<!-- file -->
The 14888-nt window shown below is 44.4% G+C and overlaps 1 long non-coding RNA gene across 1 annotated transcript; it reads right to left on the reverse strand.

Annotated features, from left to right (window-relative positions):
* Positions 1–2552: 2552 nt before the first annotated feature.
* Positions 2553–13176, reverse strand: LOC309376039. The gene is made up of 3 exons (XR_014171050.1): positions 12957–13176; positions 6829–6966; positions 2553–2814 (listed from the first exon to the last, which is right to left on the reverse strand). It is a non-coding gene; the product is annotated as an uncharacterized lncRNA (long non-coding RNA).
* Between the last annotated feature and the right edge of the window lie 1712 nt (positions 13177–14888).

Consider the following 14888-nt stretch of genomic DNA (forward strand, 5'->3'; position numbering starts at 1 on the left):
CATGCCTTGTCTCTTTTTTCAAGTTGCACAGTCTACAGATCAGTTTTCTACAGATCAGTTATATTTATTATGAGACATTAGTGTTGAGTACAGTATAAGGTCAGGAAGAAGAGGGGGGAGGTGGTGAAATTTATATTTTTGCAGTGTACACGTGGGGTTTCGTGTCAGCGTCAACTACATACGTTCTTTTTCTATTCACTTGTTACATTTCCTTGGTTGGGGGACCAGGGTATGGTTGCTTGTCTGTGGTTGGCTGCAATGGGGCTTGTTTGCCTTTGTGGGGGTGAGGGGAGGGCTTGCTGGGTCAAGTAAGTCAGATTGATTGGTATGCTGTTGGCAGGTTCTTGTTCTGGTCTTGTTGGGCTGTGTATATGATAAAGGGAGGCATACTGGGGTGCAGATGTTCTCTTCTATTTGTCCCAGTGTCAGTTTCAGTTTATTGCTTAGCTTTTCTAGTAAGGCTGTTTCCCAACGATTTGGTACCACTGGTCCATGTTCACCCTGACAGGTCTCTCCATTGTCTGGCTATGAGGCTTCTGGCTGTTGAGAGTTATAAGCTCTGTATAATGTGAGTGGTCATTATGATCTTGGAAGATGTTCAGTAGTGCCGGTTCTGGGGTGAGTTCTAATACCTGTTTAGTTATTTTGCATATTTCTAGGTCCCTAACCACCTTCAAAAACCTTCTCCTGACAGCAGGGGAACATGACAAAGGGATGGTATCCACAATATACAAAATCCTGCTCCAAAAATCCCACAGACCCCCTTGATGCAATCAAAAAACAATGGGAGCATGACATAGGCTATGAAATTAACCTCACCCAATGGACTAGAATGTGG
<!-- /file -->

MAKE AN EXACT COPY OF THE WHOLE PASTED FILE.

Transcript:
The 14888-nt window shown below is 44.4% G+C and overlaps 1 long non-coding RNA gene across 1 annotated transcript; it reads right to left on the reverse strand.

Annotated features, from left to right (window-relative positions):
* Positions 1–2552: 2552 nt before the first annotated feature.
* Positions 2553–13176, reverse strand: LOC309376039. The gene is made up of 3 exons (XR_014171050.1): positions 12957–13176; positions 6829–6966; positions 2553–2814 (listed from the first exon to the last, which is right to left on the reverse strand). It is a non-coding gene; the product is annotated as an uncharacterized lncRNA (long non-coding RNA).
* Between the last annotated feature and the right edge of the window lie 1712 nt (positions 13177–14888).

Consider the following 14888-nt stretch of genomic DNA (forward strand, 5'->3'; position numbering starts at 1 on the left):
CATGCCTTGTCTCTTTTTTCAAGTTGCACAGTCTACAGATCAGTTTTCTACAGATCAGTTATATTTATTATGAGACATTAGTGTTGAGTACAGTATAAGGTCAGGAAGAAGAGGGGGGAGGTGGTGAAATTTATATTTTTGCAGTGTACACGTGGGGTTTCGTGTCAGCGTCAACTACATACGTTCTTTTTCTATTCACTTGTTACATTTCCTTGGTTGGGGGACCAGGGTATGGTTGCTTGTCTGTGGTTGGCTGCAATGGGGCTTGTTTGCCTTTGTGGGGGTGAGGGGAGGGCTTGCTGGGTCAAGTAAGTCAGATTGATTGGTATGCTGTTGGCAGGTTCTTGTTCTGGTCTTGTTGGGCTGTGTATATGATAAAGGGAGGCATACTGGGGTGCAGATGTTCTCTTCTATTTGTCCCAGTGTCAGTTTCAGTTTATTGCTTAGCTTTTCTAGTAAGGCTGTTTCCCAACGATTTGGTACCACTGGTCCATGTTCACCCTGACAGGTCTCTCCATTGTCTGGCTATGAGGCTTCTGGCTGTTGAGAGTTATAAGCTCTGTATAATGTGAGTGGTCATTATGATCTTGGAAGATGTTCAGTAGTGCCGGTTCTGGGGTGAGTTCTAATACCTGTTTAGTTATTTTGCATATTTCTAGGTCCCTAACCACCTTCAAAAACCTTCTCCTGACAGCAGGGGAACATGACAAAGGGATGGTATCCACAATATACAAAATCCTGCTCCAAAAATCCCACAGACCCCCTTGATGCAATCAAAAAACAATGGGAGCATGACATAGGCTATGAAATTAACCTCACCCAATGGACTAGAATGTGG